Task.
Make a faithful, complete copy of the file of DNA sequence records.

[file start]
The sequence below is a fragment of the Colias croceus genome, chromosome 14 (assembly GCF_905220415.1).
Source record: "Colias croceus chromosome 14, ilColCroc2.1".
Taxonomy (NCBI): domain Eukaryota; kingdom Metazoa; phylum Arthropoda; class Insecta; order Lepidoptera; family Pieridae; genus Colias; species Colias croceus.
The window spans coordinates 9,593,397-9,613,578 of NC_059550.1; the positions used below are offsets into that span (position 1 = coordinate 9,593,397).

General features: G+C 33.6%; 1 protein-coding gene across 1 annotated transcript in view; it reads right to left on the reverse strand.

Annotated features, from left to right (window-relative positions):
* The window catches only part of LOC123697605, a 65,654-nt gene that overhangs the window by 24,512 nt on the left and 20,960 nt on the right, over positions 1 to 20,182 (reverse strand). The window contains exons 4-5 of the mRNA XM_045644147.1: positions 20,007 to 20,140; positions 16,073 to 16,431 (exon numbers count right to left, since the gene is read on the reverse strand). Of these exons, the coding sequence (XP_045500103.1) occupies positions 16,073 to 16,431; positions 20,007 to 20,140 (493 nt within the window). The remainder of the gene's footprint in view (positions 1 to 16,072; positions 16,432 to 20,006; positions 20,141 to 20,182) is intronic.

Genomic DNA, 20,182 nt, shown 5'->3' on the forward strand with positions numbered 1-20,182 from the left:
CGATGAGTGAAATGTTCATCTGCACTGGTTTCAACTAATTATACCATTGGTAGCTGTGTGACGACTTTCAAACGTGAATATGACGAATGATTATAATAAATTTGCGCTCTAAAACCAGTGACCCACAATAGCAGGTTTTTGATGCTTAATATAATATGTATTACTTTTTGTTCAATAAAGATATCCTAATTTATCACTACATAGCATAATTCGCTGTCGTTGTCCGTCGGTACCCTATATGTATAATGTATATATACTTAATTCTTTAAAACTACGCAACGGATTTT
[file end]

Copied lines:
The sequence below is a fragment of the Colias croceus genome, chromosome 14 (assembly GCF_905220415.1).
Source record: "Colias croceus chromosome 14, ilColCroc2.1".
Taxonomy (NCBI): domain Eukaryota; kingdom Metazoa; phylum Arthropoda; class Insecta; order Lepidoptera; family Pieridae; genus Colias; species Colias croceus.
The window spans coordinates 9,593,397-9,613,578 of NC_059550.1; the positions used below are offsets into that span (position 1 = coordinate 9,593,397).

General features: G+C 33.6%; 1 protein-coding gene across 1 annotated transcript in view; it reads right to left on the reverse strand.

Annotated features, from left to right (window-relative positions):
* The window catches only part of LOC123697605, a 65,654-nt gene that overhangs the window by 24,512 nt on the left and 20,960 nt on the right, over positions 1 to 20,182 (reverse strand). The window contains exons 4-5 of the mRNA XM_045644147.1: positions 20,007 to 20,140; positions 16,073 to 16,431 (exon numbers count right to left, since the gene is read on the reverse strand). Of these exons, the coding sequence (XP_045500103.1) occupies positions 16,073 to 16,431; positions 20,007 to 20,140 (493 nt within the window). The remainder of the gene's footprint in view (positions 1 to 16,072; positions 16,432 to 20,006; positions 20,141 to 20,182) is intronic.

Genomic DNA, 20,182 nt, shown 5'->3' on the forward strand with positions numbered 1-20,182 from the left:
CGATGAGTGAAATGTTCATCTGCACTGGTTTCAACTAATTATACCATTGGTAGCTGTGTGACGACTTTCAAACGTGAATATGACGAATGATTATAATAAATTTGCGCTCTAAAACCAGTGACCCACAATAGCAGGTTTTTGATGCTTAATATAATATGTATTACTTTTTGTTCAATAAAGATATCCTAATTTATCACTACATAGCATAATTCGCTGTCGTTGTCCGTCGGTACCCTATATGTATAATGTATATATACTTAATTCTTTAAAACTACGCAACGGATTTT